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Thread: IPSec tut

  1. #1
    Senior Member
    Join Date
    Nov 2002

    Arrow IPSec tut

    Few daze ago I proposed to write a brief tut about IPsec, & some folks told me they were interested.

    I'm not a crypto expert & this tut does not provide many info about PKI.

    That is IPSEC?

    It's the state of the art against Man In the Middle Attacks (MIM attacks).
    This protocol implement 3 mains features:
    - VPN tunneling
    - Anti-Replay
    - Authentication
    - Data encryption
    - "Static routing"
    - "Known-of-need"

    The VPN features may be disabled, it introduc 2 modes of using IPSec: Transport mode (wihtout Tunnelling) & Tunnel mode.
    I think you all know the benefit of tunneling. (The WAN, e.g. the ISP, is not aware of ur private addresses. In theory
    only ppl at the other end of the tunnel can connect u.)
    Most people use the tunnel mode, but transport mode may be useful in some case(for instance when a NAT of ur public
    addresses is somehow required).

    The anti-replay feauture is the real benefit of the IPsec standard. It uses an ESP encapsulation (ESP fills in the
    protocol IP header field).
    Its a windows sliding mechanism. Each packet as an incremental identifier value, the IPsec box keep in memory a set of
    received packets identifier for a given connection. A windows of n packet is defined because memory is not illimitate
    e.g. 32 conscutive packet ID starting from ID= [10; 42].
    The box will drop the packet with the following rules:
    - if a packet with an id that have been already memorised => packet is dropped
    - if a packet with an id that is less than the minimum value of the window => packet is dropped (e.g. packet_id=8)
    - if a packet with an id that is greater than the maximum value of the window => the window slide to be with that
    maximum value (e.g. packet_id=50 then window=[18;50])

    The ESP header offers a authentication mechanism by scelling the packet (without third party).

    Data encryption
    Data are encrypted thanx to private keys. Many IPsec boxes uses some hardware smartcards containing encryption keys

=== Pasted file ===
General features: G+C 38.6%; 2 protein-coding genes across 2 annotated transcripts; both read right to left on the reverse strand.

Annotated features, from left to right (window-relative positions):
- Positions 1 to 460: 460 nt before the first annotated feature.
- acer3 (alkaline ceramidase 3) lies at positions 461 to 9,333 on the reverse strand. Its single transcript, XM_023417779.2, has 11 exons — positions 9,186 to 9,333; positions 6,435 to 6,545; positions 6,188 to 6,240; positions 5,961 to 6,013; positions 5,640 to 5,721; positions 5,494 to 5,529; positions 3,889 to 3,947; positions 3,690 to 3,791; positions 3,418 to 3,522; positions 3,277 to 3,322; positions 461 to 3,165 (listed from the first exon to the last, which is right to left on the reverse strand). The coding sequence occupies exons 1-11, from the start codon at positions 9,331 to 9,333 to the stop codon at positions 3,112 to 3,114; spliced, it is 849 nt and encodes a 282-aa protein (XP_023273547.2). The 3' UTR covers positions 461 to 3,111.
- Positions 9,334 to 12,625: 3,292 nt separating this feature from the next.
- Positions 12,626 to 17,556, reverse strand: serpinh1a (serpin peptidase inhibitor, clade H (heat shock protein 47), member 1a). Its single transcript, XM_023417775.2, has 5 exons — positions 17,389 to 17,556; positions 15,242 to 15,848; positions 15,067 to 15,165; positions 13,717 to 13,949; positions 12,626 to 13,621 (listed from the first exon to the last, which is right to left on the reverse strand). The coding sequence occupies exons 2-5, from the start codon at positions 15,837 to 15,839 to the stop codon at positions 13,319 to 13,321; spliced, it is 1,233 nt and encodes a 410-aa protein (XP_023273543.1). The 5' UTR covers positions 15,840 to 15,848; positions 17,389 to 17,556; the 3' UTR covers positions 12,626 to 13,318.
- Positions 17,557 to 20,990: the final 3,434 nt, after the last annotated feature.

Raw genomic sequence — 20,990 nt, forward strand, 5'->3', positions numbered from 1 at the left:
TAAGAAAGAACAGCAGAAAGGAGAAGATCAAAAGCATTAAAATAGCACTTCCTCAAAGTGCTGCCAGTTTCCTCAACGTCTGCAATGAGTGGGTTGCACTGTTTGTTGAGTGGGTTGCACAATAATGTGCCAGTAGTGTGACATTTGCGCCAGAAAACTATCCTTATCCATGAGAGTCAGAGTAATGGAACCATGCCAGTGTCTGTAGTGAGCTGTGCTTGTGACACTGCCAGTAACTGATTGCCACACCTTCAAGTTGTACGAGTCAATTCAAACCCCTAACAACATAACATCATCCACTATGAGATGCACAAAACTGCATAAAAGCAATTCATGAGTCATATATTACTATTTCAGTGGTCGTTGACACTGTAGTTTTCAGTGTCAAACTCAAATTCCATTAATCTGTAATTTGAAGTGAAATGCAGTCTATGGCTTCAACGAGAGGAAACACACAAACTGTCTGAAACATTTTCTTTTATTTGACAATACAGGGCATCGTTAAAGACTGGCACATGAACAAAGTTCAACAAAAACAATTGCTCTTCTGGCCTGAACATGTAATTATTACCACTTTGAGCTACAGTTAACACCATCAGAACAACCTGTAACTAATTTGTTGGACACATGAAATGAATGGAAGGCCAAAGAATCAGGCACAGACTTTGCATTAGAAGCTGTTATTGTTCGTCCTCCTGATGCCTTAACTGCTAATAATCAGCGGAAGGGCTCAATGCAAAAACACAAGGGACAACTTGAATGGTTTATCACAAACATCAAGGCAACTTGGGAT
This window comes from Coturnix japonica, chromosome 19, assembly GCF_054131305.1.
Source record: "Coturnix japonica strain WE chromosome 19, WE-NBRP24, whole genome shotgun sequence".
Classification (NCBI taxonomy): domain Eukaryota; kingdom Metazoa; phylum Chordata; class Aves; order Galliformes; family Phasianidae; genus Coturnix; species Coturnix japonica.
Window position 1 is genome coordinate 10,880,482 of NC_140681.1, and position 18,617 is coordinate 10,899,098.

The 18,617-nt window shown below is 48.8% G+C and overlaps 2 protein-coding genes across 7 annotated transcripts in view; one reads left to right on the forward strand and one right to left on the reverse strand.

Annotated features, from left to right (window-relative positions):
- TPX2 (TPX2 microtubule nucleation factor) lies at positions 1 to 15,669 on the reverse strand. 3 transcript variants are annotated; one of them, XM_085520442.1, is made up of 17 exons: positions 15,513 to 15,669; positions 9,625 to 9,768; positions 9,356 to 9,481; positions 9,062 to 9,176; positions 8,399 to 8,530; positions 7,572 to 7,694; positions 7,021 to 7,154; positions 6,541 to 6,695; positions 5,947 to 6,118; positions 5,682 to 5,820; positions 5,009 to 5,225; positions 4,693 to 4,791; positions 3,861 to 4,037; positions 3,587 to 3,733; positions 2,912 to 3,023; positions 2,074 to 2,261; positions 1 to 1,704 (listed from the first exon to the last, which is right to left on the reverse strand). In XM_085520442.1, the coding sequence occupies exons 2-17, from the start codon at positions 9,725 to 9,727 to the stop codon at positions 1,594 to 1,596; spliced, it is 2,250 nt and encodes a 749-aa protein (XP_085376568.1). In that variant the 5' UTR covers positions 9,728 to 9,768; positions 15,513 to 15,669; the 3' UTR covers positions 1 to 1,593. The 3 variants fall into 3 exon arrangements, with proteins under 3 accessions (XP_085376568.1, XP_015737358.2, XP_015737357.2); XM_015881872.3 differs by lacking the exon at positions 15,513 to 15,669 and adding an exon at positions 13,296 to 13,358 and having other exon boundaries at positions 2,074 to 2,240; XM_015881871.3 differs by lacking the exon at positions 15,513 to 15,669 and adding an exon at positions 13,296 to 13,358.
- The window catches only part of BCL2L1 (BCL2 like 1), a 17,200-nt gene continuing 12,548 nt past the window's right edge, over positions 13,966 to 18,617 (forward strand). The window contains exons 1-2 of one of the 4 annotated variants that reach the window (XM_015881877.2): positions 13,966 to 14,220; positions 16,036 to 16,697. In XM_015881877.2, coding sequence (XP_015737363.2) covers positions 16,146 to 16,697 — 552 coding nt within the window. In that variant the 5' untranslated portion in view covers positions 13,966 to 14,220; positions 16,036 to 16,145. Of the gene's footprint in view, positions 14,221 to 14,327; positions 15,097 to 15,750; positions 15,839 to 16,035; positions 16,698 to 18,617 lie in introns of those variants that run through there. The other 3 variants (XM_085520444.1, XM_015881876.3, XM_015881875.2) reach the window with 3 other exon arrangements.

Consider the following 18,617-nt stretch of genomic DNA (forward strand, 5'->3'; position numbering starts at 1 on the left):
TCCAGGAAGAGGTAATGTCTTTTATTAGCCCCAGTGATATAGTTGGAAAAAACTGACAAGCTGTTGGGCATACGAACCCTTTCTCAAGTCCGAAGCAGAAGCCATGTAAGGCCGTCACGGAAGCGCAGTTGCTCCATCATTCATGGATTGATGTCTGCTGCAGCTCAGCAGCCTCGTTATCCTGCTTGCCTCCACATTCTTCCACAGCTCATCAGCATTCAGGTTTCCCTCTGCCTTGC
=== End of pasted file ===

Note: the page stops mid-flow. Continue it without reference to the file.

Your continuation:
to exclude the risk of public key interception. But mostly ppl use it with PKI.

    To resume in tunnel mode the packet looks like: cf figure

    "Static routing" features is called (i'm not sure of the technical translation in english) Security Association table.
    A given IPSec box X will protect a network Net_X and have a public address Z_X, the Security Association table contains the
    information about which IPsec tunnel data should be forwarded to.
    For instance data to destination NET_B from NET_A, will go through the table that should contains a kind of static route saying
    "To reach NET_B forward packet to Z_B"

    "Known-of-need" (I'm not sure of the translation) is an other feature of the Security Association table, sying that source NET_A
    is authorized to communicate with destination NET_B. It's a firewall like feature.(the one described by kadeng in thread http://www.antionline.com/showthread...486#post625486)

    There much more to say about the principle ... Feel free to update it.

    IPsec Problems
    1- One big problem of IPsec is that a check is down on tunnel IP address, like any VPN architecture it's therefore not compatible
    with NAT. Unless u use it in transport mode.

    2- An other one is dynamic routing and multicast frames. Let's take an example: u have two site with internet in the middle.
    An IPsec tunnel provide inter site connectivity. If a new route is added on one site, that very route won't be accessible. A
    manual Security Association table update is required.
    Nevertheless asing a routing protocol like RIP or OSPF would not work since IPSec tunnels do not support multicast frames.
    that IETF internet Draft may help u to resolve the pb

    3- IPsec & QoS: Let's imagine ISP provides QoS, the sequence of receiving packets could be scrambled, this resulting in sliding
    the anti-replay window to quickly and then drop some legit packets
    [shadow] SHARING KNOWLEDGE[/shadow]

  2. #2
    Very good man. I learned something. *again* lol i learn new stuff on this forum everyday. Very nice tut. love it. keep up the good work.

  3. #3
    Just a Virtualized Geek MrLinus's Avatar
    Join Date
    Sep 2001
    Redondo Beach, CA
    anjali post in this thread deleted. Source is here. Please read the Legal Notices, specifically Section 3 that states:

    In connection with your use of the Site, you agree you will not:


    c) Post or transmit any Material that you do not have a right to reproduce, display or transmit under any law or under contractual or fiduciary relationships (such as nondisclosure agreements);

    Source of post was (for those interested): http://www.networkmagazine.com/article/NMG20000711S0001
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  4. #4
    Senior Member
    Join Date
    May 2003
    I am sorry... I shall take due care in future for the same....

    But if need be can we link the article from here........


    ****** Any man who knows all the answers most likely misunderstood the questions *****

  5. #5
    Join Date
    Feb 2003
    Few daze ago I proposed to write a brief tut about IPsec, & some folks told me they were interested.
    I had not asked you but now I know that I would have owed.
    Thanx for the informations Networker

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